Wuu-2k Trail Marathon 2017:
Marathon # 77
Date:July 15, 2017
This year was the first time I had run the Wellington Urban Ultra (WUU) 2k marathon. It’s always nice to run an event for the first time. It keeps running fresh. Leading up to the WUU, I was both excited and apprehensive. The last time I ran a marathon in Wellington, it was wet, cold, and miserable. The wind was violent and powerful. The combination of wind and rain had formed effective miniature darts and my face was an apt bullseye. When it wasn’t raining, it was because the rain had frozen and formed hail. And somehow, a portion of that hail had entered my mouth. I wasn’t particularly keen to experience hail in my mouth again. You don’t have to be a meteorologist to work out that the odds of good weather during a winter marathon in Wellington are stacked against you (about the same as the Lions drawing a test series with the All Blacks). But here I am again. Shivering at the start line with my head torch on. Trying to convince myself that this is a good idea and I am a sane person. No better way to warm up than to go for a run. A marathon run. The perfect distance.
The WUU-2k is a mixture of MTB track, 4WD roads, single technical trail and lots of hills (the 2k stands for the elevation over the marathon). Off road hilly marathons attract me. They are always tough but I find your body recovers quicker than an on road marathon. You also get some fantastic views (weather permitting) and today Wellington provided perfect running conditions! I knew it was going to be a good day as the sun rose over the distant landscape where the wind turbines remained largely still. Running in the hills is a great experience. Life is amplified. You are closer to heaven. Running through clouds, you are the first to receive the rays of the rising sun. You are rewarded with panoramic views of spectacular coast line. You can smell the native bush and the crisp fresh air. The scent of pine as you run through a small pine plantation. The sound of your own breath and crunch of your shoes on the gravelly trail. The cool, light breeze against your cheek and through your hair. When you run in the hills, your senses are enhanced. On a good day, it is true godliness. There is nothing better. In our daily lives we are caught up in routine and our senses are dulled. Although I practise medicine daily in my office, there is equally good medicine in the hills.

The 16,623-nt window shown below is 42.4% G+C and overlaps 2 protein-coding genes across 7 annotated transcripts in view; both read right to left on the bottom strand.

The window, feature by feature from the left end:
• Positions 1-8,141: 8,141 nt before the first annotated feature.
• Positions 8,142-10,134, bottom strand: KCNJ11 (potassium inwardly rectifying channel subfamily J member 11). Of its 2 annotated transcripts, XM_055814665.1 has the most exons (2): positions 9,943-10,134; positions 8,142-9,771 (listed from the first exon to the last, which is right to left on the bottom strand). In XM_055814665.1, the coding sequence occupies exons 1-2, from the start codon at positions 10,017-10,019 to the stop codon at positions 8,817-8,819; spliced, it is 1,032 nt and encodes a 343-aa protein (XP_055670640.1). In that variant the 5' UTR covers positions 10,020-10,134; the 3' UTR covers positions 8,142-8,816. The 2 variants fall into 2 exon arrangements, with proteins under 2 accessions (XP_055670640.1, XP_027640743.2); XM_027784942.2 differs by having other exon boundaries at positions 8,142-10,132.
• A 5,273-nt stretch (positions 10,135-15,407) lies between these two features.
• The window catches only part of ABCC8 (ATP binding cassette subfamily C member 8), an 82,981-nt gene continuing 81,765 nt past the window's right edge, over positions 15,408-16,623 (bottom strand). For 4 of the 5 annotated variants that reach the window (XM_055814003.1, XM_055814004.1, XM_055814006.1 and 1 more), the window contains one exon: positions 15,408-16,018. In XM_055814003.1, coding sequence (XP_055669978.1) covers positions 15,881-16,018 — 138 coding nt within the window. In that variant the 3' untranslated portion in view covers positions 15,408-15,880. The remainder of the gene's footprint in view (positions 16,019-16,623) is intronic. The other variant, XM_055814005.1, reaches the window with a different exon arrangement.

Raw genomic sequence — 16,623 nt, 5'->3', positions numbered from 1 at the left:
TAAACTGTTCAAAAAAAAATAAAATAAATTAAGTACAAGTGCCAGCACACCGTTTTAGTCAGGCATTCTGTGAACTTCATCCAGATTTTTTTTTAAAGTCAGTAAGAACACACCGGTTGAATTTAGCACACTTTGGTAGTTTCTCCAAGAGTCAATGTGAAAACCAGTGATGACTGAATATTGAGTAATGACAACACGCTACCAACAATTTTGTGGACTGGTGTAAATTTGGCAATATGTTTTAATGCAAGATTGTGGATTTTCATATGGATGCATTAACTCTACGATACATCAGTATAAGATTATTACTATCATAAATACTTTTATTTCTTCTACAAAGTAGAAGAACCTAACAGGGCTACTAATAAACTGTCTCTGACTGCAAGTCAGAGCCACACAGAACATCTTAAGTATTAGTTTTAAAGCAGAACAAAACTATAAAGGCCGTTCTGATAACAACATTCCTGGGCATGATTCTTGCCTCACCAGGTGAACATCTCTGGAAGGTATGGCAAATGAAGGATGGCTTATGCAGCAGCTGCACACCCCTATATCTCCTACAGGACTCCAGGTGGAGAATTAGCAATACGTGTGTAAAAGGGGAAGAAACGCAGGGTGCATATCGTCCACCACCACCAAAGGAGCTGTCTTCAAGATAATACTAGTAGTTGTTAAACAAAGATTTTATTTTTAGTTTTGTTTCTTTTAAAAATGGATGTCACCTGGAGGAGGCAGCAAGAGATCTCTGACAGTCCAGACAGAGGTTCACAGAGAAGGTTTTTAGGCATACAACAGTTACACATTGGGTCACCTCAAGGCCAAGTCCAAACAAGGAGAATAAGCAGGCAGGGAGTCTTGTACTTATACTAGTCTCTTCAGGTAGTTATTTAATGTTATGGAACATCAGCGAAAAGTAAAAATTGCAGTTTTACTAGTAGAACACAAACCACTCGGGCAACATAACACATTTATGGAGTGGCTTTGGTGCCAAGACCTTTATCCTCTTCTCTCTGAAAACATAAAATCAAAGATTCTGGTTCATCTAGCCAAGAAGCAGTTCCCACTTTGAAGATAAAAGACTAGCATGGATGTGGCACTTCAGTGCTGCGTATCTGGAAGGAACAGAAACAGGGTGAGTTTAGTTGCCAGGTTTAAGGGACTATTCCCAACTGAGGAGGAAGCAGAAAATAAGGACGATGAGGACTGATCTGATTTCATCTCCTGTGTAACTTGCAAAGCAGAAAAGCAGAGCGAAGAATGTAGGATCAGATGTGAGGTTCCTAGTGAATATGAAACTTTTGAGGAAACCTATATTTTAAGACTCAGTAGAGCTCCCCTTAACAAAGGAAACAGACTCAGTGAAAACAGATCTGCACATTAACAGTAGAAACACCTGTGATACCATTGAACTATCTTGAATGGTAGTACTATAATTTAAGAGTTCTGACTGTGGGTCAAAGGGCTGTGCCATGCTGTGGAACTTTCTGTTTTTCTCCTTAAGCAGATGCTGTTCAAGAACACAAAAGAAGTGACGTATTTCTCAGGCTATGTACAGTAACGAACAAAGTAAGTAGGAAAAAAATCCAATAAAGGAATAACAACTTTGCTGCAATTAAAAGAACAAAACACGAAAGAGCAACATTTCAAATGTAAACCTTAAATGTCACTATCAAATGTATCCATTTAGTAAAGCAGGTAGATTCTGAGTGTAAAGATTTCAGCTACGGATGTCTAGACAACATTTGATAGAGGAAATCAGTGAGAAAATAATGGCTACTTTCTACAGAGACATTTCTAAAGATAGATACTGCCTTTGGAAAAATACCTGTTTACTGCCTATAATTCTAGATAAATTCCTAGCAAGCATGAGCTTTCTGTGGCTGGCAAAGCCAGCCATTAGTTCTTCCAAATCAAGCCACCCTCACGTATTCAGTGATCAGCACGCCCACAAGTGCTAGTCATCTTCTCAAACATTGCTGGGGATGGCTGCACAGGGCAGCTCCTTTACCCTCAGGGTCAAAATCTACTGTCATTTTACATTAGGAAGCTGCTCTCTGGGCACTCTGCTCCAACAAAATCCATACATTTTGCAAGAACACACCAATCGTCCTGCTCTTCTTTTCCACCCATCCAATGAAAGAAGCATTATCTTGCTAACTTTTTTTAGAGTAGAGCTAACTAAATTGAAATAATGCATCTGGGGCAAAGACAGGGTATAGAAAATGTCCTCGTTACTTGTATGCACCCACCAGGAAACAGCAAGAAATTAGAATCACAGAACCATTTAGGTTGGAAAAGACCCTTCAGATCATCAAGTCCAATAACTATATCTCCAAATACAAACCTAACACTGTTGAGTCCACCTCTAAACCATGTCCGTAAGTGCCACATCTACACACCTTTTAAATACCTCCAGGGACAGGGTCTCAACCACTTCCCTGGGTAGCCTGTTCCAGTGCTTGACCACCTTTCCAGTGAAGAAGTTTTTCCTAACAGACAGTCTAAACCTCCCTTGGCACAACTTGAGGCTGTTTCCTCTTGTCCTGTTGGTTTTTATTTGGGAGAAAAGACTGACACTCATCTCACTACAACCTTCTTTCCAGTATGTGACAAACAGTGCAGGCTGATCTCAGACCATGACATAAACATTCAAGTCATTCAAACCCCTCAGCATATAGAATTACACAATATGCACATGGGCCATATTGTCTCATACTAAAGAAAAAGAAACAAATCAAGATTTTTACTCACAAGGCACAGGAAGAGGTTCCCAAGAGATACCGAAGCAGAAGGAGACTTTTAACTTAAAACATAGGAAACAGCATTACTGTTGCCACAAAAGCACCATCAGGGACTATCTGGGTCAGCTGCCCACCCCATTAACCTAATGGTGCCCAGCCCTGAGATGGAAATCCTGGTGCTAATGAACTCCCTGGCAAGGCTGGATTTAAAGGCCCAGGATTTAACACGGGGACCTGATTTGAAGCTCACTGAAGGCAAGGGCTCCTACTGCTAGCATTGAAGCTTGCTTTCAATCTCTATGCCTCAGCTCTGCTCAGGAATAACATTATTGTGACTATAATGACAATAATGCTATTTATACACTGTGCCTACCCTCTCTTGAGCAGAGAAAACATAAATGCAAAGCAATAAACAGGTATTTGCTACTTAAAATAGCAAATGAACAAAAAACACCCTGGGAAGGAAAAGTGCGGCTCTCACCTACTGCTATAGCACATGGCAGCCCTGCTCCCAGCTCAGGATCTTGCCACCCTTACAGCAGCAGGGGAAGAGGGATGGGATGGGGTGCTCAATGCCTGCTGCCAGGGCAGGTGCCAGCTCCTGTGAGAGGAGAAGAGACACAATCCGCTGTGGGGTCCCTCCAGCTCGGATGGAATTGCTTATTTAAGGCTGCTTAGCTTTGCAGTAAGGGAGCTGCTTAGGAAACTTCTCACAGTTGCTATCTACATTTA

Running isn’t always about feeling great. Trust me, if you’re feeling good, appreciate it. It won’t last forever. It won’t be long until you become light headed and blurry eyed. The breath becomes laboured, legs become heavy, and your mental strength will be tested. The recent wet weather had turned the normally firm running tracks into sloppy, slippery mud. Squelch squelch. Running in mud requires good leg strength. Your stance phase is increased and it’s harder to push off the ground. It can really sap your strength. I wanted a tough training run before the TransRockies and this course was delivering. My on road shoes had become skates. And before long, my newly acquired skates had literally brought me back down to earth and crashing towards the ground. Closer to humbleness. I had the obligatory ‘difficult patch’ that every marathon gives you. I believe it is this ‘patch’ and the ability to overcome that hardship that makes the marathon great. I don’t think all runners really appreciate this. It is not the finish line that is the most satisfying moment. It is this moment. This difficult moment when “I can” becomes “I will”. The finish line is simply confirmation that you got through this difficult patch. That you were challenged and overcame that challenge. And by overcoming challenges, you develop unparalleled growth. This will make you a better person long before it makes you a better runner. Six hours and 24 minutes later, I had finished my first WUU-2k. Goodness me. My first marathon over 6 hours. Hopefully it will make me stronger for longer runs later in the year. Running is medicine. Join me at my next blog, The TransRockies Run6 – 120 miles in 6 days in the Colorado Rockies. My first multiday run event. Looking forward to it!
Helpful tipRoad shoes turn into skates in wet off road conditions. In these conditions, leave your skates at home. Buy a pair of off road running shoes to complement your road shoes.